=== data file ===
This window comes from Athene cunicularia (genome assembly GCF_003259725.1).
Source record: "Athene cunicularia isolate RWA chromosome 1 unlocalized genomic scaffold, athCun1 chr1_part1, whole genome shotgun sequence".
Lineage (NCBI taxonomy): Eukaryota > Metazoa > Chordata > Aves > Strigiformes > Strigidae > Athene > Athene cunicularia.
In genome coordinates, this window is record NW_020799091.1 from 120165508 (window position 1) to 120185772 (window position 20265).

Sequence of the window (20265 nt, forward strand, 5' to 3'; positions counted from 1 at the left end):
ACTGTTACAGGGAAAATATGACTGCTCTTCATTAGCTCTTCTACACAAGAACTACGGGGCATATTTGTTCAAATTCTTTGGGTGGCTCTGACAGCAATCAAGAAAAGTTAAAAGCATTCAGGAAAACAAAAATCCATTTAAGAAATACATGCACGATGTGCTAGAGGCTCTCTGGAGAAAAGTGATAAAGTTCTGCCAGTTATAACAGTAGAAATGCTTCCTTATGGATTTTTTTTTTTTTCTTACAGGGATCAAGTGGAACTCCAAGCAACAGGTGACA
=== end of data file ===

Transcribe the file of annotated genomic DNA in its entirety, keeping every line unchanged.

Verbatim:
This window comes from Athene cunicularia (genome assembly GCF_003259725.1).
Source record: "Athene cunicularia isolate RWA chromosome 1 unlocalized genomic scaffold, athCun1 chr1_part1, whole genome shotgun sequence".
Lineage (NCBI taxonomy): Eukaryota > Metazoa > Chordata > Aves > Strigiformes > Strigidae > Athene > Athene cunicularia.
In genome coordinates, this window is record NW_020799091.1 from 120165508 (window position 1) to 120185772 (window position 20265).

Sequence of the window (20265 nt, forward strand, 5' to 3'; positions counted from 1 at the left end):
ACTGTTACAGGGAAAATATGACTGCTCTTCATTAGCTCTTCTACACAAGAACTACGGGGCATATTTGTTCAAATTCTTTGGGTGGCTCTGACAGCAATCAAGAAAAGTTAAAAGCATTCAGGAAAACAAAAATCCATTTAAGAAATACATGCACGATGTGCTAGAGGCTCTCTGGAGAAAAGTGATAAAGTTCTGCCAGTTATAACAGTAGAAATGCTTCCTTATGGATTTTTTTTTTTTTCTTACAGGGATCAAGTGGAACTCCAAGCAACAGGTGACA